[root@test httpd]# tac conf/httpd.conf | head -n 2
IncludeOptional sites-enabled/*.conf
IncludeOptional conf.d/*.conf

I think it will be used first. However, tac command shows item in reverse. So, the last two sentences in httpd are

IncludeOptional conf.d/*.conf
IncludeOptional sites-enabled/*.conf

So, I think sites-enabled should replace ssl.conf
Still I think ssl.conf has self-signed information since I see these entries

SSLCertificateFile /etc/pki/tls/certs/localhost.crt
SSLCertificateKeyFile /etc/pki/tls/private/localhost.key

So, I just ranamed ssl.conf to ssl in order to not use its information. After restarting httpd, when I enter https in the browser, secure connection fails. But http is still working.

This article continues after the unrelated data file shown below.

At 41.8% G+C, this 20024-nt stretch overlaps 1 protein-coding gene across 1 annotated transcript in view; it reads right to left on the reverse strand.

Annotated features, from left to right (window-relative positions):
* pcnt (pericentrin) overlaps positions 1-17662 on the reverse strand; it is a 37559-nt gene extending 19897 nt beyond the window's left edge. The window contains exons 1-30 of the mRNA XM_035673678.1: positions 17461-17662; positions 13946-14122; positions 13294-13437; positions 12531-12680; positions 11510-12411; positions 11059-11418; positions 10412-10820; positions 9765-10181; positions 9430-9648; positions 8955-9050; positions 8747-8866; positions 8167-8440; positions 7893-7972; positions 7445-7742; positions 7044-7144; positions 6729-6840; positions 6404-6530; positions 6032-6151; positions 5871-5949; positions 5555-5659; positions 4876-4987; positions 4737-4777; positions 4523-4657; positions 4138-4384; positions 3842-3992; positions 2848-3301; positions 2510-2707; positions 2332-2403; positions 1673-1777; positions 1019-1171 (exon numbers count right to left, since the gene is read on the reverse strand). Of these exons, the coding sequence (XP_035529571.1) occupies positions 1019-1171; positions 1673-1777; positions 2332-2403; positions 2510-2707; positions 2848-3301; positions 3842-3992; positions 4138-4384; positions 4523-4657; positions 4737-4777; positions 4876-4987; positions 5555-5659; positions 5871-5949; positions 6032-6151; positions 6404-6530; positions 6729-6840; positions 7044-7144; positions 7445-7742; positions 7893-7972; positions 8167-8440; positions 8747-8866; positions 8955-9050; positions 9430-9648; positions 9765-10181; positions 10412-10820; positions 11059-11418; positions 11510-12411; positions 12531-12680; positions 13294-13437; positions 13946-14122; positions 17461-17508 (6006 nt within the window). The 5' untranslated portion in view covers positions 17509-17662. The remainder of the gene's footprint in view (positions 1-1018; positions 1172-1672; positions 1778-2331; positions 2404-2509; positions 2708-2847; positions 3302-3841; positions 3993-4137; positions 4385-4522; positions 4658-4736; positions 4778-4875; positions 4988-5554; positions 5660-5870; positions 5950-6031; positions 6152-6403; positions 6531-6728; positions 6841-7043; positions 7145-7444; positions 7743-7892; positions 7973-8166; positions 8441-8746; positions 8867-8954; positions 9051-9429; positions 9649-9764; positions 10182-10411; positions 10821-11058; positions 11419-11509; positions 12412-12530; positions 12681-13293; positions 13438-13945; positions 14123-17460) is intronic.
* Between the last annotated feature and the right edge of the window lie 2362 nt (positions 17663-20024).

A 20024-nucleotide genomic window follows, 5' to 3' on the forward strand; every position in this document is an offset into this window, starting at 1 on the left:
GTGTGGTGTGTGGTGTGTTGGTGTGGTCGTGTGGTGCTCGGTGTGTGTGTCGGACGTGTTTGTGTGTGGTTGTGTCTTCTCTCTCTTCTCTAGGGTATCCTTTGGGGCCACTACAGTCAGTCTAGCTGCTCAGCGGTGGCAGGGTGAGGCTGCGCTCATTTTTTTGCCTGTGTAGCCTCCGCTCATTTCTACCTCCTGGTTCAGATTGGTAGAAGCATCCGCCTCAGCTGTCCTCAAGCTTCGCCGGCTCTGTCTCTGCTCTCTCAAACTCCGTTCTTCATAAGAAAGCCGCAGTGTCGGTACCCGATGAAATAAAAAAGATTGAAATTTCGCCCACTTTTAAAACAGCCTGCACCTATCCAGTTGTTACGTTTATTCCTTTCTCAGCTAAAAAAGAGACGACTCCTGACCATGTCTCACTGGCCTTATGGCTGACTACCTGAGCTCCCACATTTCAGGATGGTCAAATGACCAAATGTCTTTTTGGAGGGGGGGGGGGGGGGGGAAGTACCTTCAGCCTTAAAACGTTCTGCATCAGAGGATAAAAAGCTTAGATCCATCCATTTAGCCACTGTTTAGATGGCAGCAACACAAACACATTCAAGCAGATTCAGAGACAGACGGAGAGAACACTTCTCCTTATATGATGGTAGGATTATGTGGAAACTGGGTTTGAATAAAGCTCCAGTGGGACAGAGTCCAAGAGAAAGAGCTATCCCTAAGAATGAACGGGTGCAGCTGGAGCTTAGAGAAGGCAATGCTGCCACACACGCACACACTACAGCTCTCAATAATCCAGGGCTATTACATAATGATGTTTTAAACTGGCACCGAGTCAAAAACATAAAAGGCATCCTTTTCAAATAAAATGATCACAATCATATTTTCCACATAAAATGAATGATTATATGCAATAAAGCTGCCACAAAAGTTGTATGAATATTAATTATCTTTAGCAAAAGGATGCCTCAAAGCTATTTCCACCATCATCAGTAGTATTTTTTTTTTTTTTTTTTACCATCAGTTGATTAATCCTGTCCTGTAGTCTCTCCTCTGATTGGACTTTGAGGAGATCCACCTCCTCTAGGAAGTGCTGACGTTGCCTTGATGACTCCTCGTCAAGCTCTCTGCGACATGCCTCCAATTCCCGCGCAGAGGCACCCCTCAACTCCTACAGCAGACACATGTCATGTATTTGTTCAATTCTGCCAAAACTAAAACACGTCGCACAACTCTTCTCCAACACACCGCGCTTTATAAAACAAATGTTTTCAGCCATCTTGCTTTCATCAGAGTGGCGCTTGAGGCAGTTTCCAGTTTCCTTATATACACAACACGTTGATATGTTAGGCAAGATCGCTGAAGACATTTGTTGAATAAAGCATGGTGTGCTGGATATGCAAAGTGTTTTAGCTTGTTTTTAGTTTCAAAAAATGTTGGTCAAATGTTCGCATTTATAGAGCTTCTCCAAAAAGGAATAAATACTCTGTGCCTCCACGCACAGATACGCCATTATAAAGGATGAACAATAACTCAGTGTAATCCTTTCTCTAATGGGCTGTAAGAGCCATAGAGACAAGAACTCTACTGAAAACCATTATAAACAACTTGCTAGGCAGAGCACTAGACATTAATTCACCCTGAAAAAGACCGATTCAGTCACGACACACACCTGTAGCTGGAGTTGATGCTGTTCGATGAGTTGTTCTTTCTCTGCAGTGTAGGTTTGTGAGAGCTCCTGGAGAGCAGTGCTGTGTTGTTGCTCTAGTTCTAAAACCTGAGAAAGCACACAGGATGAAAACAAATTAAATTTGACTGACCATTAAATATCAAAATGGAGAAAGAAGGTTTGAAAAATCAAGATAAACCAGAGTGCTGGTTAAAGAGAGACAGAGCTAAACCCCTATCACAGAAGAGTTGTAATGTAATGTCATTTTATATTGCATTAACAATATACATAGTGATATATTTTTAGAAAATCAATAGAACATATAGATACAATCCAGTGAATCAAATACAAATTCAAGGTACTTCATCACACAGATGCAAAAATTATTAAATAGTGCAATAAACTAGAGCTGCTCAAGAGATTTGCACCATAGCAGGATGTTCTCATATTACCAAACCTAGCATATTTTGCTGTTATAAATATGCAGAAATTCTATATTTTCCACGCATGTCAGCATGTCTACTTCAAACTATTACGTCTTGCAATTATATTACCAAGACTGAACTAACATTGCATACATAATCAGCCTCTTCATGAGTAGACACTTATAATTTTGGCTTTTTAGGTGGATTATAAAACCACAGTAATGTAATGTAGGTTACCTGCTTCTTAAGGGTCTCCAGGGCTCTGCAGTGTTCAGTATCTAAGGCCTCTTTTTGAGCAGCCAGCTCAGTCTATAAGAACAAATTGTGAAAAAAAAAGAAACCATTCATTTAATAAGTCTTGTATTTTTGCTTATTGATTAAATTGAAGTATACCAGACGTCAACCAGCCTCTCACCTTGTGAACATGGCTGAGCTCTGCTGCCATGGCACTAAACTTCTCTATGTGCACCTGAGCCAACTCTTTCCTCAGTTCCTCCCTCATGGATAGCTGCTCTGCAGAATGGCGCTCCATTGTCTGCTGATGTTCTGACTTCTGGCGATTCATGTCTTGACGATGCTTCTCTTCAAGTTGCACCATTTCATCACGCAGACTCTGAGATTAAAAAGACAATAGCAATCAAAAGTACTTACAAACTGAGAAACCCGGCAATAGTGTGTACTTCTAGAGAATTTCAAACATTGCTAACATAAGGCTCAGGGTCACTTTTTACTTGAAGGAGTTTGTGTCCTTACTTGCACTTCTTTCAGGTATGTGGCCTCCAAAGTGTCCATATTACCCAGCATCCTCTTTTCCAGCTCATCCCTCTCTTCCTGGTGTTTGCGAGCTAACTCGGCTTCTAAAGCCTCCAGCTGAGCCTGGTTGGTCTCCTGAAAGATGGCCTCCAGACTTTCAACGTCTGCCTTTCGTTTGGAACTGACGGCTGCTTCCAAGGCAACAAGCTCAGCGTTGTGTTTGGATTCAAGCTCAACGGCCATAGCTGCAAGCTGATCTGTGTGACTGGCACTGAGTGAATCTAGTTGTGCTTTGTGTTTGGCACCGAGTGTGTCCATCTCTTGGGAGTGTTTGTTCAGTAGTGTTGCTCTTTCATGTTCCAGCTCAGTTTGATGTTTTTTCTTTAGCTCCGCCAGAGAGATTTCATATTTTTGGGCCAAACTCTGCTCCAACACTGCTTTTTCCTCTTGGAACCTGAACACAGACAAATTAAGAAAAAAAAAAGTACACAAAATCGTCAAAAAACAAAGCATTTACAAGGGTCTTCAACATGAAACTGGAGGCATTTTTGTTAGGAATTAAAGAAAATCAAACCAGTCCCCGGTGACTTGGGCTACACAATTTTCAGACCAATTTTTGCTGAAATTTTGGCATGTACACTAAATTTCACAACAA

Add there a not existing ServerName, so this entry isn’t used as default entry.


I rolled bask ssl to ssl.conf and rebooted the machine. Still see self-signed message.


Huh, strange, why would ls output “total 0”?


As a dirty work (!), I replaced the default

SSLCertificateFile /etc/pki/tls/certs/localhost.crt
SSLCertificateKeyFile /etc/pki/tls/private/localhost.key

in conf.d/ssl.conf with my own paths

SSLCertificateFile /path/to/cert.pem
SSLCertificateKeyFile /path/to/privkey.pem
SSLCACertificateFile /path/to/fullchain.pem

After restarting httpd, it works!!

1 Like

What’s the content of that file?


I removed my dirty workaround. This is the default content

# When we also provide SSL we have to listen to the
# the HTTPS port in addition.
Listen 443 https

##  SSL Global Context
##  All SSL configuration in this context applies both to
##  the main server and all SSL-enabled virtual hosts.

#   Pass Phrase Dialog:
#   Configure the pass phrase gathering process.
#   The filtering dialog program (`builtin' is a internal